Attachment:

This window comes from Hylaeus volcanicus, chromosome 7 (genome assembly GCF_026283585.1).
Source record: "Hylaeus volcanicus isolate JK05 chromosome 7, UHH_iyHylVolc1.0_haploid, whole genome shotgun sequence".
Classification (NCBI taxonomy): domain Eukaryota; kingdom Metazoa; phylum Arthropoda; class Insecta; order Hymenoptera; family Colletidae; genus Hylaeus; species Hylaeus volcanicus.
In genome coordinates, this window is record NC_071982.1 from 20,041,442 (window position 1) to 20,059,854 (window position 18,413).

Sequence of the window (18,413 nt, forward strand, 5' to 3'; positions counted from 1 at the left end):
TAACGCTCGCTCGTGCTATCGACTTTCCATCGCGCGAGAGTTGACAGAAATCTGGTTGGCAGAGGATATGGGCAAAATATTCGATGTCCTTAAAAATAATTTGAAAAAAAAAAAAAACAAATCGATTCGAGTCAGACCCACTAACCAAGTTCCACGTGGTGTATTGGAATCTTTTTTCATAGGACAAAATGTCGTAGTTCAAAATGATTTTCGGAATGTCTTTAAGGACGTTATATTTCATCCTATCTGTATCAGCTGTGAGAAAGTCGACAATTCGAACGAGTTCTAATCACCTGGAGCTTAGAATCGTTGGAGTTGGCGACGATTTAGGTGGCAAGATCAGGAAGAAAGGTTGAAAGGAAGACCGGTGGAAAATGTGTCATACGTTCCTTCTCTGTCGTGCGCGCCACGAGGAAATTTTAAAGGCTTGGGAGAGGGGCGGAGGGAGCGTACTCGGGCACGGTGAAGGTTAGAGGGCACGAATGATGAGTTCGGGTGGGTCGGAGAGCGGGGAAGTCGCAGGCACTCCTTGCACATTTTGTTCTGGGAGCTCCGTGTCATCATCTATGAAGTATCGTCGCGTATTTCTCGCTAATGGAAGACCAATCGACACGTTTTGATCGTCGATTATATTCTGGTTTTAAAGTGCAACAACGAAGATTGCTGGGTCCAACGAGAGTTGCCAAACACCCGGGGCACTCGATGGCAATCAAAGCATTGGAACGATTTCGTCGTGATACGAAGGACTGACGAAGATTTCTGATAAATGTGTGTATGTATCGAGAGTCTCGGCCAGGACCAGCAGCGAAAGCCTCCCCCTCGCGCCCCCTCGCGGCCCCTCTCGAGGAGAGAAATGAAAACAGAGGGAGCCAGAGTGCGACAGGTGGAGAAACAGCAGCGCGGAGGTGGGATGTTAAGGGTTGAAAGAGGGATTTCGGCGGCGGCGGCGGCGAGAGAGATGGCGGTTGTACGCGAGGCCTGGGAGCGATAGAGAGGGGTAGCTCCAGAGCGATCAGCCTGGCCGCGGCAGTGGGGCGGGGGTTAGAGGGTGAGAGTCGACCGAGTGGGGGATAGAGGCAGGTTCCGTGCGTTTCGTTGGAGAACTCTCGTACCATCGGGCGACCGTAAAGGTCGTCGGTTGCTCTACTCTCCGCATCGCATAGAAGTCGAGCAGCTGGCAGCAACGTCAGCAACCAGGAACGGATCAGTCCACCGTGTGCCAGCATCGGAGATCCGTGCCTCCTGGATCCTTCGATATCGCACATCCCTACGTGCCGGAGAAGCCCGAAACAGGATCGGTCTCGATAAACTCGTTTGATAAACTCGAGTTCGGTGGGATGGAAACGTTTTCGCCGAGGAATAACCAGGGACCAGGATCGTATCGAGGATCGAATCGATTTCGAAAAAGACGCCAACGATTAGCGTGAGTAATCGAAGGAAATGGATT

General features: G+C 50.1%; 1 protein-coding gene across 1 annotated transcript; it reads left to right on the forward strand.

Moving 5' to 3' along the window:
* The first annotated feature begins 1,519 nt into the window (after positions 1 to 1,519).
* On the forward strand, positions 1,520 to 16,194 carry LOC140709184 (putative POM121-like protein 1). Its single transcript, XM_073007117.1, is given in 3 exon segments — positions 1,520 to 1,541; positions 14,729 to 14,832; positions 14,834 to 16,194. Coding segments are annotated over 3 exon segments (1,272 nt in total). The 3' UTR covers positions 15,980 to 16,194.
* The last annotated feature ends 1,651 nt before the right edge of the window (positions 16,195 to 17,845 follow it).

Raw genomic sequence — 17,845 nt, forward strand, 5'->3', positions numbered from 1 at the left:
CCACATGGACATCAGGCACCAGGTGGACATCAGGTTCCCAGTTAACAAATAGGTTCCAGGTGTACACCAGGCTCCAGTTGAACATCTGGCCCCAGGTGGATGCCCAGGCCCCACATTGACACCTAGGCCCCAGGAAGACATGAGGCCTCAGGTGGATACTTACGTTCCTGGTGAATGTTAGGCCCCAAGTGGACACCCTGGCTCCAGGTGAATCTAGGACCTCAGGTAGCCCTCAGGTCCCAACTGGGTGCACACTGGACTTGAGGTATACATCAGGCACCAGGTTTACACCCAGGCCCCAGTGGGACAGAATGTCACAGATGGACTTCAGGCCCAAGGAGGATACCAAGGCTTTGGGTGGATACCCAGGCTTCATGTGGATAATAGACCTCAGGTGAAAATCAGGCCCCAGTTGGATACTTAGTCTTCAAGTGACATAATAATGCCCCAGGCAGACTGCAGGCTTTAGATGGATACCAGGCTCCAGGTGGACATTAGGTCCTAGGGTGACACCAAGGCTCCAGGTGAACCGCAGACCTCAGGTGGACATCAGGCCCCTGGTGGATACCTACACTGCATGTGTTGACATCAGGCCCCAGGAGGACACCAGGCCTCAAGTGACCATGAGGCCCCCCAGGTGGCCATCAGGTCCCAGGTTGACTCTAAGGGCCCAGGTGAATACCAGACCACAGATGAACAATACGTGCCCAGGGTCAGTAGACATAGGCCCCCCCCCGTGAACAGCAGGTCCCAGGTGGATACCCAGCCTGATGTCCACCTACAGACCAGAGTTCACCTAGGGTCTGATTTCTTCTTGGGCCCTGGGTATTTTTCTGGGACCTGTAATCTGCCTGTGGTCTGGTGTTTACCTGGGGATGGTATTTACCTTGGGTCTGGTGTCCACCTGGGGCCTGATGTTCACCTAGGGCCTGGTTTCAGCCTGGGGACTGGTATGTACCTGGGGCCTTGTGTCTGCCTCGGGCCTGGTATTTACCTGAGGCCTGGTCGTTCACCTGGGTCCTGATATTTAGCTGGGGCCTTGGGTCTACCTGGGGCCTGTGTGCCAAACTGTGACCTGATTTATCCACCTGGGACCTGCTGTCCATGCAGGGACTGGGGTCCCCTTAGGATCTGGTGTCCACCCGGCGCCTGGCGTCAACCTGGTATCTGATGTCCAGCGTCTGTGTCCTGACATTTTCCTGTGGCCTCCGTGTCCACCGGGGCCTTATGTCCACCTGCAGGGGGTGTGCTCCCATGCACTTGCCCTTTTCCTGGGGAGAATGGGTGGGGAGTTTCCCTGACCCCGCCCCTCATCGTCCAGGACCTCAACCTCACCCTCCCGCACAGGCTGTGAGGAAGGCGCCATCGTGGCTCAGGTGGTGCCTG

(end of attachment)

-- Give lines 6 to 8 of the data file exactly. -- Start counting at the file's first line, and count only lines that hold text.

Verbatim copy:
TAACGCTCGCTCGTGCTATCGACTTTCCATCGCGCGAGAGTTGACAGAAATCTGGTTGGCAGAGGATATGGGCAAAATATTCGATGTCCTTAAAAATAATTTGAAAAAAAAAAAAAACAAATCGATTCGAGTCAGACCCACTAACCAAGTTCCACGTGGTGTATTGGAATCTTTTTTCATAGGACAAAATGTCGTAGTTCAAAATGATTTTCGGAATGTCTTTAAGGACGTTATATTTCATCCTATCTGTATCAGCTGTGAGAAAGTCGACAATTCGAACGAGTTCTAATCACCTGGAGCTTAGAATCGTTGGAGTTGGCGACGATTTAGGTGGCAAGATCAGGAAGAAAGGTTGAAAGGAAGACCGGTGGAAAATGTGTCATACGTTCCTTCTCTGTCGTGCGCGCCACGAGGAAATTTTAAAGGCTTGGGAGAGGGGCGGAGGGAGCGTACTCGGGCACGGTGAAGGTTAGAGGGCACGAATGATGAGTTCGGGTGGGTCGGAGAGCGGGGAAGTCGCAGGCACTCCTTGCACATTTTGTTCTGGGAGCTCCGTGTCATCATCTATGAAGTATCGTCGCGTATTTCTCGCTAATGGAAGACCAATCGACACGTTTTGATCGTCGATTATATTCTGGTTTTAAAGTGCAACAACGAAGATTGCTGGGTCCAACGAGAGTTGCCAAACACCCGGGGCACTCGATGGCAATCAAAGCATTGGAACGATTTCGTCGTGATACGAAGGACTGACGAAGATTTCTGATAAATGTGTGTATGTATCGAGAGTCTCGGCCAGGACCAGCAGCGAAAGCCTCCCCCTCGCGCCCCCTCGCGGCCCCTCTCGAGGAGAGAAATGAAAACAGAGGGAGCCAGAGTGCGACAGGTGGAGAAACAGCAGCGCGGAGGTGGGATGTTAAGGGTTGAAAGAGGGATTTCGGCGGCGGCGGCGGCGAGAGAGATGGCGGTTGTACGCGAGGCCTGGGAGCGATAGAGAGGGGTAGCTCCAGAGCGATCAGCCTGGCCGCGGCAGTGGGGCGGGGGTTAGAGGGTGAGAGTCGACCGAGTGGGGGATAGAGGCAGGTTCCGTGCGTTTCGTTGGAGAACTCTCGTACCATCGGGCGACCGTAAAGGTCGTCGGTTGCTCTACTCTCCGCATCGCATAGAAGTCGAGCAGCTGGCAGCAACGTCAGCAACCAGGAACGGATCAGTCCACCGTGTGCCAGCATCGGAGATCCGTGCCTCCTGGATCCTTCGATATCGCACATCCCTACGTGCCGGAGAAGCCCGAAACAGGATCGGTCTCGATAAACTCGTTTGATAAACTCGAGTTCGGTGGGATGGAAACGTTTTCGCCGAGGAATAACCAGGGACCAGGATCGTATCGAGGATCGAATCGATTTCGAAAAAGACGCCAACGATTAGCGTGAGTAATCGAAGGAAATGGATT

General features: G+C 50.1%; 1 protein-coding gene across 1 annotated transcript; it reads left to right on the forward strand.

Moving 5' to 3' along the window: